It is quite normal to see more Firefox processes running. *one process for the main Firefox thread (user interface) *one or more content processes, see:<br>Options/Preferences -> General -> Performance<br>remove checkmark: [ ] "Use recommended performance settings" *one process for the compositor thread *one process for the WebRender when this feature is enabled You can find the current multi-process state on the Troubleshooting Information page (about:support). *"Help -> Troubleshooting Information" -> "Application Basics":<br>Multiprocess Windows<br>Remote Processes See also the Remote Processes section further down for more detail. You can check the about:support page (Graphics) to see whether WebRender is active. You can set this pref to false on the <b>about:config</b> page to disable WebRender. *gfx.webrender.force-disabled = true
Wesley Branton
  • Top 10 Contributor
695 izisombululo 5507 izimpendulo
Kuphostiwe

Impendulo Ewusizo

There are a lot of reasons that Firefox might be using too much CPU. Generally, I wouldn't recommend changing the number of processes. But you are welcome to try. There are a number of factors to consider, so I can't really recommend how many processes will be optimal in your specific situation.

Instead, I'd refer you to this document about reducing CPU usage. Browser extensions are the biggest cause of CPU usage increases that I've seen, although having a resource-heavy website running in a tab can also be a huge consumer.

I find that playing videos in Firefox really hurts performance when I'm doing 3D modelling. It's not as big of an issue for me when I'm rendering because I am fortunate enough to have a graphics card that allows me to render with my GPU instead, but if you are doing the actual rendering with the CPU, then anything running in the background is likely to have a big impact.

You can use the Firefox Task Manager to see what tabs or extensions are using the most resources. This will help you diagnose the problem.

There are a lot of reasons that Firefox might be using too much CPU. Generally, I wouldn't recommend changing the number of processes. But you are welcome to try. There are a number of factors to consider, so I can't really recommend how many processes will be optimal in your specific situation. Instead, I'd refer you to [[Firefox uses too many CPU resources - How to fix|this document about reducing CPU usage]]. Browser extensions are the biggest cause of CPU usage increases that I've seen, although having a resource-heavy website running in a tab can also be a huge consumer. I find that playing videos in Firefox really hurts performance when I'm doing 3D modelling. It's not as big of an issue for me when I'm rendering because I am fortunate enough to have a graphics card that allows me to render with my GPU instead, but if you are doing the actual rendering with the CPU, then anything running in the background is likely to have a big impact. You can use the [[Task Manager - see what tabs or extensions are slowing down Firefox|Firefox Task Manager]] to see what tabs or extensions are using the most resources. This will help you diagnose the problem.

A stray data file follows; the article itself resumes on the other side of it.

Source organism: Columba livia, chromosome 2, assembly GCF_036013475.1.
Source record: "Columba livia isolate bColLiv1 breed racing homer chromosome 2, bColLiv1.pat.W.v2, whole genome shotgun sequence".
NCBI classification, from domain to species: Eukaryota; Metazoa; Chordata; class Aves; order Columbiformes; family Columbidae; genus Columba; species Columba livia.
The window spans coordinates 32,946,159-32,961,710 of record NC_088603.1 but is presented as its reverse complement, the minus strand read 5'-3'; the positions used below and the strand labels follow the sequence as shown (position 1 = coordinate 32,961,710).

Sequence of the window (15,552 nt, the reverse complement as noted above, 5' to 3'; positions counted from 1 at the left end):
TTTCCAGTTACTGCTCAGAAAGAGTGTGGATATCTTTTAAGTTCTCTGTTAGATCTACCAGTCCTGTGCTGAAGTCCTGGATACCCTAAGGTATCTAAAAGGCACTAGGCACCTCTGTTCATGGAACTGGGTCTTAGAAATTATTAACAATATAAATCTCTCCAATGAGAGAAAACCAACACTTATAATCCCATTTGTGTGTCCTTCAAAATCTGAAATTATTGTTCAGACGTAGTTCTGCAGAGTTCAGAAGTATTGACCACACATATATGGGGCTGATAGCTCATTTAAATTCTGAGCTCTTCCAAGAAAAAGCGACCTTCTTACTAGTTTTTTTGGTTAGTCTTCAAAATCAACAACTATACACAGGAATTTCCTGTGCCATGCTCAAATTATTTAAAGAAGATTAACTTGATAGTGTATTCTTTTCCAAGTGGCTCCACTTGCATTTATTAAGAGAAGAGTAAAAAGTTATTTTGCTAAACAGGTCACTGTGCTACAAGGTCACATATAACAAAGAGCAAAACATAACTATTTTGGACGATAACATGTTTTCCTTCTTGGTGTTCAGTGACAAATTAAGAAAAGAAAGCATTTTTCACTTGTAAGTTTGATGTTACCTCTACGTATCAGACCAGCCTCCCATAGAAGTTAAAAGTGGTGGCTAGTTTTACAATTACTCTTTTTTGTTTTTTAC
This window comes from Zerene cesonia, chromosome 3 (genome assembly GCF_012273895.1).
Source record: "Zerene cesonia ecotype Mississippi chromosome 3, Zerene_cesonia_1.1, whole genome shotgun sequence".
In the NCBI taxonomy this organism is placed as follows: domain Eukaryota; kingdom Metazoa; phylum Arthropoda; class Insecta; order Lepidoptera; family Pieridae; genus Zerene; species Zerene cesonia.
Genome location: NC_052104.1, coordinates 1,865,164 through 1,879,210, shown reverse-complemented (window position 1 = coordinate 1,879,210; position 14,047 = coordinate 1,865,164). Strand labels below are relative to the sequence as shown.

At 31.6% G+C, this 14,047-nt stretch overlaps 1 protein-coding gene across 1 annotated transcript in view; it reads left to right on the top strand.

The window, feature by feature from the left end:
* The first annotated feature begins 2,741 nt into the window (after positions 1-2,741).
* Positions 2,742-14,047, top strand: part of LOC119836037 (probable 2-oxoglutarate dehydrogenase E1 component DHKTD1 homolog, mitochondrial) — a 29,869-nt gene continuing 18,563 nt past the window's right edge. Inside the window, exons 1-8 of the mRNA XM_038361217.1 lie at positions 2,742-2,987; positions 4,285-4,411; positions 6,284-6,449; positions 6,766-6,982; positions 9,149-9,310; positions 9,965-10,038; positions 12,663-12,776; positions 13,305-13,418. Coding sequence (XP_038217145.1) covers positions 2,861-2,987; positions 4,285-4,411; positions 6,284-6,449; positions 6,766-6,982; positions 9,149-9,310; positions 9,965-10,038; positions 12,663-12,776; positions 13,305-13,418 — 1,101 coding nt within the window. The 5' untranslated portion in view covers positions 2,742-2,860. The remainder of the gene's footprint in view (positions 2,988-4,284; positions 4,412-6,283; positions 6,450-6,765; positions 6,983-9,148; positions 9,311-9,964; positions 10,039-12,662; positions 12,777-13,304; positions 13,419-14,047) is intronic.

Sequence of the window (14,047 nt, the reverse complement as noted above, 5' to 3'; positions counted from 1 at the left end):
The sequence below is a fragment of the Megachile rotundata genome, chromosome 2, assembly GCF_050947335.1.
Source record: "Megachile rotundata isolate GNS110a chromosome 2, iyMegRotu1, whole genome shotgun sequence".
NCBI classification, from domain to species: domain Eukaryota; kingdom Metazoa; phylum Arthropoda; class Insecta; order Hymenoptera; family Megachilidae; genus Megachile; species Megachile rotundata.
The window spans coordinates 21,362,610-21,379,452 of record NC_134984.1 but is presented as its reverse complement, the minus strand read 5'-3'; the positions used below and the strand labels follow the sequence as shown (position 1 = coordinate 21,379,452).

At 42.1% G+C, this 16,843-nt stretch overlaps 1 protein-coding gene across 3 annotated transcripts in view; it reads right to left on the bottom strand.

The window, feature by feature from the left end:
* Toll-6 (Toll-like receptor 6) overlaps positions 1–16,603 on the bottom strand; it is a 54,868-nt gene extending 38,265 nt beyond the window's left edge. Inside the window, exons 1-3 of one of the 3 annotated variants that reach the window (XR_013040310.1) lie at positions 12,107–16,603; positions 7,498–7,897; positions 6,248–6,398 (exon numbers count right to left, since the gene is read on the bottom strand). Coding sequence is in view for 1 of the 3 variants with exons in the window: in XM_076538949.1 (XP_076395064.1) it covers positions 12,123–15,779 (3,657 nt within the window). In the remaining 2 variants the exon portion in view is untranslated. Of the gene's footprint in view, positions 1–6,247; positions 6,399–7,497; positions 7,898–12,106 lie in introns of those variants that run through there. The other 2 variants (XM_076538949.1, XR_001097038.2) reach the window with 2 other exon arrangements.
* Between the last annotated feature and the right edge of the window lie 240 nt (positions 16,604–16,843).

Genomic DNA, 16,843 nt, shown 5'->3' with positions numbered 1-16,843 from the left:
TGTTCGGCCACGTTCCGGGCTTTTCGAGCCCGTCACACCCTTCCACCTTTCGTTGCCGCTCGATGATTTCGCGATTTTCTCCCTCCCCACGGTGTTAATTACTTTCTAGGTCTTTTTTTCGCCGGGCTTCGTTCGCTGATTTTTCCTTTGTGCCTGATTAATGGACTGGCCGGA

Okulungisiwe ngu Wesley Branton

reukiodo 0 izisombululo 2 izimpendulo
Kuphostiwe

There was an about:config preference that used to control disabling e10s (back to single process), but after some changes, you now need an environment variable to do so:

Variable name: MOZ_FORCE_DISABLE_E10S Variable value: 1

See https://techdows.com/2019/08/multi-process-e10s-can-still-be-disabled-in-firefox-68-or-later-versions-here-is-how.html for a walkthrough.

There was an about:config preference that used to control disabling e10s (back to single process), but after some changes, you now need an environment variable to do so: Variable name: MOZ_FORCE_DISABLE_E10S Variable value: 1 See https://techdows.com/2019/08/multi-process-e10s-can-still-be-disabled-in-firefox-68-or-later-versions-here-is-how.html for a walkthrough.
Wesley Branton
  • Top 10 Contributor
695 izisombululo 5507 izimpendulo
Kuphostiwe

Disabling e10s is no longer recommended. It will break certain basic functionality, like Firefox Lockwise.

Disabling e10s is no longer recommended. It will break certain basic functionality, like Firefox Lockwise.